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9 Circles. On March 12, 2006, five soldiers stationed at a dangerous traffic checkpoint in an area of Iraq that the military called the Triangle of Death entered the nearby home of a fourteen-year-old girl named Abeer Qasim Hamza. Steven Green, a private, took her parents and six-year-old sister into an adjoining room and shot them while two of his fellow soldiers raped Abeer. Then he went into the room where she was struggling, and raped and shot her. Afterward, the soldiers set Abeer's body on fire. The protagonist of Bill Cain's 9 Circles


is called Daniel Reeves, and the plot tracks very closely with Green's known actions and experiences; Sean Scrutchins, a newcomer to the Denver stage, gives a breath-stopping performance as Reeves. The play, loosely shaped by Dante's Inferno, is clear-eyed, tightly written and tough-minded. It is also filled with grace. You are not asked to identify in any shallow or sentimental way with Reeves — only to recognize his humanity as he endures his descent into hell, resisting, jeering, grieving, sometimes even joking, refusing for a long, long time to acknowledge the immensity of what he's done, and encountering on his way lawyers, a priest and the Army counselor to whom he confided his desire to kill everyone and from whom he received in response a bottle of pills and a slip permitting his return to battle. Cain's imagery is spare but telling. Intellect and emotion twin in his exploration of the nature of evil — and ultimately the play implies that at its root, evil is the inability to empathize with others, to feel another's pain. This failure is at the heart of war, as it is at the heart of individual wrongdoing. Presented by Curious Theatre Company through February 18, 1080 Acoma Street, 303-623-0524, Reviewed January 19.

Becky's New Car. Playwright Steve Dietz's dialogue tends to be smart and his imagination fresh. He likes to come up with intricate plot twists, bend theatrical form and refuse the audience a satisfyingly tied-up — or even entirely comprehensible — ending. Becky's New Car is a light work, with a plot that comes close to conventional and just a couple of those dizzying, absurdist Dietzian moments. Becky's life is straightforward and painfully ordinary. She lives with her roofer husband, Joe, and college-student son, Chris, and works far too many hours at a car dealership. In one of the play's most charming conceits, she invites the audience into her reality. She gives them tasks: collate some of her papers, help her get dressed to go out — oh, and would anyone like a soda? The interaction with the audience is unpretentious, friendly and low-key. Hyper-wealthy Walter arrives one evening just as Becky is about to leave work, wanting to buy nine expensive new cars as gifts for his employees. He's newly widowed and a little adrift, and he promptly falls for Becky — who he assumes is widowed, too. After trying once or twice to disabuse him of the notion, she gives in to his fantasy. And so begins her attempt to live two lives. But once he's introduced all these interesting people, the playwright himself seems to lose interest, and the characterizations go south along with the plotting. As the writing weakens, some of the actors respond with broader, less subtle performances. Overall, the play is fun to watch, but it doesn't particularly resonate once you've left the theater. Presented by Vintage Theatre through February 19, 2119 East 17th Avenue, 303-839-1361, Reviewed January 26.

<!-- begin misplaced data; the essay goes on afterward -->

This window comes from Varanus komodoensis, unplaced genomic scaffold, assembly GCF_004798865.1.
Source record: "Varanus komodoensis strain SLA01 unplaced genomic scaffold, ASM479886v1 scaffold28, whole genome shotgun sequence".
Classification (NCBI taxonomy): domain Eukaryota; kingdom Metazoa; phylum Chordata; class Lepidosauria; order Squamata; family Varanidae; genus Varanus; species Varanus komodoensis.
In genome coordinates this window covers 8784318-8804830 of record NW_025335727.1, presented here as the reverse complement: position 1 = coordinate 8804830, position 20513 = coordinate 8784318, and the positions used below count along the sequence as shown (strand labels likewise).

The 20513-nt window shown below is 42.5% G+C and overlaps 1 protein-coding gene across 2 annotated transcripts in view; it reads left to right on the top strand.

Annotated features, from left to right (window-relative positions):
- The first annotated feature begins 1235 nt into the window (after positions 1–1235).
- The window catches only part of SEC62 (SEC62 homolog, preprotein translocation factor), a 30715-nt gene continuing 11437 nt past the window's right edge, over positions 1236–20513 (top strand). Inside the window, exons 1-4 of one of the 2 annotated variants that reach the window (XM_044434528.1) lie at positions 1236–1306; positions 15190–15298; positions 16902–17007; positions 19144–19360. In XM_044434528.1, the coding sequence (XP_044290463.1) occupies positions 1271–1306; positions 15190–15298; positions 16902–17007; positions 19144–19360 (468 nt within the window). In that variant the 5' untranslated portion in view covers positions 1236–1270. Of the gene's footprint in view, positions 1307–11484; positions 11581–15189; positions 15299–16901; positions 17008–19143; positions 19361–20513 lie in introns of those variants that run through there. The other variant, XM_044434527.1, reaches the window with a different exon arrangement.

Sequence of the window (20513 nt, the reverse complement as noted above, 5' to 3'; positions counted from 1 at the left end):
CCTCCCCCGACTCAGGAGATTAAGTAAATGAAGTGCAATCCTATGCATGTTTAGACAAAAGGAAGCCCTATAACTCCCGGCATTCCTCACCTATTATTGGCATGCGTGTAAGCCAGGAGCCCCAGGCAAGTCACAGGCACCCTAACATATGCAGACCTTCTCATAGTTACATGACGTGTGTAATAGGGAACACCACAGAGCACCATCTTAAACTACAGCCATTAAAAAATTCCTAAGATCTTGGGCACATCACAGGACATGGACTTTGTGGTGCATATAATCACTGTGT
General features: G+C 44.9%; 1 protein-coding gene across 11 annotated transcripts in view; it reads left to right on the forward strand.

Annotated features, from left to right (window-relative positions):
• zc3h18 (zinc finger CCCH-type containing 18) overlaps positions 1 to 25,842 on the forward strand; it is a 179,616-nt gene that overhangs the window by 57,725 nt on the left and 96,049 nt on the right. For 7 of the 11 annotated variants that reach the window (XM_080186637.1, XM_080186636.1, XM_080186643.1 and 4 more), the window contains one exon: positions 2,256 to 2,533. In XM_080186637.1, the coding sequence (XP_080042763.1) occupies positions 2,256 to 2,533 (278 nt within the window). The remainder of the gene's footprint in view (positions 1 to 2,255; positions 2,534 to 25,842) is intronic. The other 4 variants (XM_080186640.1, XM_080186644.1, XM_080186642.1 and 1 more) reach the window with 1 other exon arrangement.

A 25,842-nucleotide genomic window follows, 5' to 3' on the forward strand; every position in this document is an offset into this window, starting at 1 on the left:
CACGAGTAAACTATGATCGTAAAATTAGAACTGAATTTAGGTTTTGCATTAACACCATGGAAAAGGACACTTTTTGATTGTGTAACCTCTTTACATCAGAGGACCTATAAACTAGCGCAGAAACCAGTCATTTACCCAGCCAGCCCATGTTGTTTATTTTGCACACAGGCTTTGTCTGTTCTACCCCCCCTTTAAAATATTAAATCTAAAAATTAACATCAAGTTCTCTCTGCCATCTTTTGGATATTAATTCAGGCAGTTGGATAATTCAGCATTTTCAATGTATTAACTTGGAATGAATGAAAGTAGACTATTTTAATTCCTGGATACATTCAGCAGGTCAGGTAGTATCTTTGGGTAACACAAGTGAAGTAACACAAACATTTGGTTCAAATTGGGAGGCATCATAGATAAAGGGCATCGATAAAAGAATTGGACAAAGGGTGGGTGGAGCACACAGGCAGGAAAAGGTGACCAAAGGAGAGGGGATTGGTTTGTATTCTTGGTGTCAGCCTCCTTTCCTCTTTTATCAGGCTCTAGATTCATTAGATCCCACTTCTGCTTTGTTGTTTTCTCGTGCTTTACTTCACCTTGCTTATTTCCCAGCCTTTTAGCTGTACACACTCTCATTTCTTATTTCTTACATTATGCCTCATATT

The Elephant Man. You couldn't find a more fitting interpreter for Bernard Pomerance's play The Elephant Man than the Physically Handicapped Actors and Musical Artists League. The play tells the story of Joseph Merrick, a man born with hideous deformities: spongy masses of flesh, protuberances of bone, a head far too big for his body, a slobbering gap where his mouth should have been. Abandoned as a child to the Dickensian brutality of a workhouse, he was eventually exhibited widely as a freak. I have seen the play presented as primarily a commentary on the smug blindness of the Victorian era, but in PHAMALY's hands, the focus is on the lonely plight of those excluded from society and the existential pain they feel — a pain with which many of the PHAMALY actors, subjected constantly to the unthinking cruelty of people who flinch away or treat them as less than human, are intimately acquainted. It is Merrick's fate to be cordoned off from the rest of society, but the society from which he's outlawed is far from flawless itself. After being abandoned by the huckster showman exhibiting him, he is rescued by Dr. Frederick Treves, whose motives are decidedly mixed: He wants to help this filthy, suffering and abandoned being, but he also wants to further his own research and reputation. The only one who treats the young man with real human warmth is an actress, Mrs. Kendal. As a professional illusionist herself, Mrs. Kendal understands fully that Merrick's ugly body is only a mask obscuring the creativity and tenderness of his soul, and the two become genuine friends. The story of The Elephant Man is told in a patchwork of scenes, each one captioned like an exhibit at a freak show; the implication is that in a sense, all of the characters — as well as we, the watchers — are freaks. Presented by PHAMALY through February 4, Aurora Fox Arts Center, 9900 East Colfax Avenue, Aurora, 303-739-1970, Reviewed January 19.

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